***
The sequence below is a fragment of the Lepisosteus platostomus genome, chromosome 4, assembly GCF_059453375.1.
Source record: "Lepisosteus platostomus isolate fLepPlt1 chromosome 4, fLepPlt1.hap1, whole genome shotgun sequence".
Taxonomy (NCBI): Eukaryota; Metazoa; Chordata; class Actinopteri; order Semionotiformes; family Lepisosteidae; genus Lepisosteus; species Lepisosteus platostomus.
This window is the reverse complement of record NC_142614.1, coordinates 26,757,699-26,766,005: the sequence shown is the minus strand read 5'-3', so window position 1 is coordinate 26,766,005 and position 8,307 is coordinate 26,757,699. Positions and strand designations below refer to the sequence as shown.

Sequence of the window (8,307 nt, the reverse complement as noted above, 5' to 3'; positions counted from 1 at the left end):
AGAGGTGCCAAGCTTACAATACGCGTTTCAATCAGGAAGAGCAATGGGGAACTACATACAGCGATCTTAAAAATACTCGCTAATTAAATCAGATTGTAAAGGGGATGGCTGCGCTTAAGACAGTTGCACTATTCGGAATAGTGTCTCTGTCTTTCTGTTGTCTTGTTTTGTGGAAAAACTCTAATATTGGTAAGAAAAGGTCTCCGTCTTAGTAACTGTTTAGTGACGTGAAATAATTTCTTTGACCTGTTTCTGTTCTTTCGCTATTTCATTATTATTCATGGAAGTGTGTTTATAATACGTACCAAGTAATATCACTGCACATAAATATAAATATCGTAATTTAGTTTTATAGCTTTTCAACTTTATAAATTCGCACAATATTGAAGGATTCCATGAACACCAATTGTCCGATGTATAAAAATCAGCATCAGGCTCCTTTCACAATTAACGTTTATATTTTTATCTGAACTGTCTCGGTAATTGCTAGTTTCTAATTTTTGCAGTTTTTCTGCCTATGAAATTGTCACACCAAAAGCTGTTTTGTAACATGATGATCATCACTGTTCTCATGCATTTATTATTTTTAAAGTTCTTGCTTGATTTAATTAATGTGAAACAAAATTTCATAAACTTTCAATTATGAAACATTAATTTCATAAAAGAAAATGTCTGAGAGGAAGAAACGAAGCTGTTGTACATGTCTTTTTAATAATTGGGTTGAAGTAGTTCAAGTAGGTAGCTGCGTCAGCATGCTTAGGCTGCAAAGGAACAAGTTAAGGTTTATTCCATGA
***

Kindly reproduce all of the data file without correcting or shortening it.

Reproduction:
The sequence below is a fragment of the Lepisosteus platostomus genome, chromosome 4, assembly GCF_059453375.1.
Source record: "Lepisosteus platostomus isolate fLepPlt1 chromosome 4, fLepPlt1.hap1, whole genome shotgun sequence".
Taxonomy (NCBI): Eukaryota; Metazoa; Chordata; class Actinopteri; order Semionotiformes; family Lepisosteidae; genus Lepisosteus; species Lepisosteus platostomus.
This window is the reverse complement of record NC_142614.1, coordinates 26,757,699-26,766,005: the sequence shown is the minus strand read 5'-3', so window position 1 is coordinate 26,766,005 and position 8,307 is coordinate 26,757,699. Positions and strand designations below refer to the sequence as shown.

Sequence of the window (8,307 nt, the reverse complement as noted above, 5' to 3'; positions counted from 1 at the left end):
AGAGGTGCCAAGCTTACAATACGCGTTTCAATCAGGAAGAGCAATGGGGAACTACATACAGCGATCTTAAAAATACTCGCTAATTAAATCAGATTGTAAAGGGGATGGCTGCGCTTAAGACAGTTGCACTATTCGGAATAGTGTCTCTGTCTTTCTGTTGTCTTGTTTTGTGGAAAAACTCTAATATTGGTAAGAAAAGGTCTCCGTCTTAGTAACTGTTTAGTGACGTGAAATAATTTCTTTGACCTGTTTCTGTTCTTTCGCTATTTCATTATTATTCATGGAAGTGTGTTTATAATACGTACCAAGTAATATCACTGCACATAAATATAAATATCGTAATTTAGTTTTATAGCTTTTCAACTTTATAAATTCGCACAATATTGAAGGATTCCATGAACACCAATTGTCCGATGTATAAAAATCAGCATCAGGCTCCTTTCACAATTAACGTTTATATTTTTATCTGAACTGTCTCGGTAATTGCTAGTTTCTAATTTTTGCAGTTTTTCTGCCTATGAAATTGTCACACCAAAAGCTGTTTTGTAACATGATGATCATCACTGTTCTCATGCATTTATTATTTTTAAAGTTCTTGCTTGATTTAATTAATGTGAAACAAAATTTCATAAACTTTCAATTATGAAACATTAATTTCATAAAAGAAAATGTCTGAGAGGAAGAAACGAAGCTGTTGTACATGTCTTTTTAATAATTGGGTTGAAGTAGTTCAAGTAGGTAGCTGCGTCAGCATGCTTAGGCTGCAAAGGAACAAGTTAAGGTTTATTCCATGA